Skip to main content

Obituary: Professor Uffe Haagerup

With Professor Uffe Haagerup’s untimely death on 5 July 2015, Denmark and indeed the entire world lost a unique mathematical genius, a warm and amiable person, and a beloved father.

Translated from Danish by Wojciech Szymanski and Jacob Hjelmborg.

Uffe Haagerup was born on 19 December 1949 in Kolding. He grew up in Faaborg along with his elder brother, Jens, who was a source of great inspiration throughout Uffe’s childhood. Already at the age of 10, Uffe was helping local surveyors by solving land-measuring problems. This activity initiated his life-long interest in maps and atlases. Uffe graduated from high school in Svendborg in 1968.

In the same year, 1968, Uffe began studying mathematics and physics at the University of Copenhagen. His fascination with modern physics, Einstein’s theory of relativity, and quantum mechanics, combined with his love for the exact language of mathematics, led him towards mathematical analysis and theory of operator algebras, the branch of mathematics used in the exact mathematical formulation of quantum mechanics.

Uffe Haagerup obtained his first international scientific breakthrough already during his studies at the University of Copenhagen. Indeed, his MSc thesis contained an exciting new vision of a brand new theory developed only a few years earlier by two Japanese mathematicians, Tomita and Takesaki. From that moment, Uffe Haagerup’s name became widely known throughout the entire international mathematical community, although the correct pronunciation of his surname remained largely unknown!

A string of new discoveries soon followed, typically leading to solutions of hard mathematical problems no one else could come to grips with. A high point in Uffe’s career was his solution of the so-called “Champagne problem” in 1985, posed by another mathematical superstar, French Professor and Fields medalist, Alain Connes. This problem constituted the final piece of a large-scale classification problem of the so-called hyperfinite factor von Neumann algebras. With this achievement, Uffe Haagerup was transformed from an internationally known and acclaimed mathematician to a world-class superstar, whose scientific contributions will last forever.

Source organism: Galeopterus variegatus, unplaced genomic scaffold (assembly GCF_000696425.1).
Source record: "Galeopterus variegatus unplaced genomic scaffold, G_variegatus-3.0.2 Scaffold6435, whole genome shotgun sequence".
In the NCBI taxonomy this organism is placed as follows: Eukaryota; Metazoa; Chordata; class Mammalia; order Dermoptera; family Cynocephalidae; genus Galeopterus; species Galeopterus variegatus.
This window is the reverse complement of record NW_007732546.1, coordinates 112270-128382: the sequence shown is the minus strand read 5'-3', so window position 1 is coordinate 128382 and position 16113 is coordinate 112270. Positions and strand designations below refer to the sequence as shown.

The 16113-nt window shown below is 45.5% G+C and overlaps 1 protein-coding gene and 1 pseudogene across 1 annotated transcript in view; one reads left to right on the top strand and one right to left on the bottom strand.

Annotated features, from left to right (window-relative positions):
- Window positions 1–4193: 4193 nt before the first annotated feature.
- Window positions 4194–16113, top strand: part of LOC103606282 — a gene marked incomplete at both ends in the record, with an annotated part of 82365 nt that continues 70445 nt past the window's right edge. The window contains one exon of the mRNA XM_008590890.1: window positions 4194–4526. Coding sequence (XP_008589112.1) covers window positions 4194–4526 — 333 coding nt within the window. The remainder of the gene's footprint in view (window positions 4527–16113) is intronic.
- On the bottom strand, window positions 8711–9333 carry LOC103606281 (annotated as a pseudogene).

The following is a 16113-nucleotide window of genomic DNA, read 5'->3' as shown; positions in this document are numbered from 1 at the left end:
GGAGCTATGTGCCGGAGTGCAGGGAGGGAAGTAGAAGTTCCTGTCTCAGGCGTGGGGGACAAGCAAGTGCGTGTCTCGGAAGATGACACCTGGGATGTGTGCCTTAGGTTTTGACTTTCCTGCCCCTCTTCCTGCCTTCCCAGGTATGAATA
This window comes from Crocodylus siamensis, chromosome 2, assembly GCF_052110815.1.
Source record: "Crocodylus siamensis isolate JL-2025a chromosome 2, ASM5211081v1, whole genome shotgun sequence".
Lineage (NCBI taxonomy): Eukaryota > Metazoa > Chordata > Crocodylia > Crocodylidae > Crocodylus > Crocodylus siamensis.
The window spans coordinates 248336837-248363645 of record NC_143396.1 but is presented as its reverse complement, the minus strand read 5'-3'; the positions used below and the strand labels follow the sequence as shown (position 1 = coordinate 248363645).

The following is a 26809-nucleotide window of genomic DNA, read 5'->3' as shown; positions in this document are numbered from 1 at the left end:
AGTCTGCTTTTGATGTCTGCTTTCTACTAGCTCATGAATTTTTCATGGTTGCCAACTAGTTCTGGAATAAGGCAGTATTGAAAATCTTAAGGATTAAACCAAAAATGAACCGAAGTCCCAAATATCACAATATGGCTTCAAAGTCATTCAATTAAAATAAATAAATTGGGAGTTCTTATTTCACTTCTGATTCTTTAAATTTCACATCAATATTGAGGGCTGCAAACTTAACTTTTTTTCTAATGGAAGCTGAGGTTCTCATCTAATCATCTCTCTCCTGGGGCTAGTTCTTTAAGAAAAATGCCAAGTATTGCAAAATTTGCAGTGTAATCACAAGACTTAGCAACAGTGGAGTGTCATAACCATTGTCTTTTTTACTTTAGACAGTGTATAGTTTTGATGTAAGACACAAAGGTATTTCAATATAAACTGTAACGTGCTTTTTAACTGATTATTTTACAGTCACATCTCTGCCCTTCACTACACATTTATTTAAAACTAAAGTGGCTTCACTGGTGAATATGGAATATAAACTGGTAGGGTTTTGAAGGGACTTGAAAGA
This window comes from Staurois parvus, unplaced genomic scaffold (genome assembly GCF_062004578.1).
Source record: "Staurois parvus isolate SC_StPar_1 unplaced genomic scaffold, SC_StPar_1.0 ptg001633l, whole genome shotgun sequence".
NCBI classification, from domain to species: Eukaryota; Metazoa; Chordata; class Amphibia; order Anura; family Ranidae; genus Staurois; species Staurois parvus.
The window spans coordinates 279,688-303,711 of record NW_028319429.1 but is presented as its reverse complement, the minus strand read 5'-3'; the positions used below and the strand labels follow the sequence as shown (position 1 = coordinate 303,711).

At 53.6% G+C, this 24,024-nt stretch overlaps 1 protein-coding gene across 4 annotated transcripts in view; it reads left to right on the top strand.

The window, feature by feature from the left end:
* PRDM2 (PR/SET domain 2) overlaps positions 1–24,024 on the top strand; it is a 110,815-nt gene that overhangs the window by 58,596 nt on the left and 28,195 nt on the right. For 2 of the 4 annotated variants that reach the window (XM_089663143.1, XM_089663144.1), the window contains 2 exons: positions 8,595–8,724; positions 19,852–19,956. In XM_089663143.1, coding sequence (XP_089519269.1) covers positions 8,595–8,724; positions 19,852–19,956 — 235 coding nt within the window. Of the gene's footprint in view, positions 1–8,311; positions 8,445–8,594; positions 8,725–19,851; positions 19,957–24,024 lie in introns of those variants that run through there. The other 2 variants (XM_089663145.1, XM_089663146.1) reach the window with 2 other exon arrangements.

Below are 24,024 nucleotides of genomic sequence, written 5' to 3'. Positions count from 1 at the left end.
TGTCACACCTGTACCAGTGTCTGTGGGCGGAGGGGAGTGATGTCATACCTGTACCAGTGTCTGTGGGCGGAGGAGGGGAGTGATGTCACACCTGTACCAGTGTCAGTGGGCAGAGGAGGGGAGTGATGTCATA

As a new graduate from the University of Copenhagen, with such an impressive thesis, Uffe taught at a high school for six months before being employed as an assistant professor at the then newly established Department of Mathematics at Odense University (now known as the Department of Mathematics and Computer Science (IMADA) at the University of Southern Denmark). In 1981, he was promoted to full Professor at the age of 31, becoming the youngest professor in Denmark. Despite several offers of prestigious appointments from leading American universities, he chose to remain in Denmark, with a few extended stays abroad, notably at UCLA, Berkeley, and the University of Toronto. Uffe served as editor-in-chief for the top mathematical journal Acta Mathematica from 2000 to 2006. He gave guest lectures in countless places all over the world, including a keynote address at the International Congress of Mathematicians in Beijing in 2002. In 2010, Uffe received a prestigious 5-year “Advanced Grant” from the European Research Council, which he took at the University of Copenhagen. At the beginning of 2015, he returned to his professorship at the Department of Mathematics and Computer Science at the University of Southern Denmark in Odense.

Uffe Haagerup held the title Knight of Dannebrog, and was member of both the Royal Danish Academy of Sciences and the Royal Norwegian Academy of Sciences. He was awarded the Samuel Friedman prize at UCLA, the German Humboldt Prize and the Danish Ole Rømer Prize. The European Science Foundation awarded Haagerup the Latsis Prize in 2012, and the following year, he joined an exclusive club of people who can call themselves Honorary Doctor at a Chinese university.

Uffe Haagerup was a popular teacher and respected supervisor for his many MSc and PhD students. He will be missed by his two adult sons, Peter and Søren, his family, his friends and not least by his numerous colleagues in Denmark and abroad. He will be remembered for his tremendously friendly personality and for his great mathematical skills and ideas, of which he shared so generously.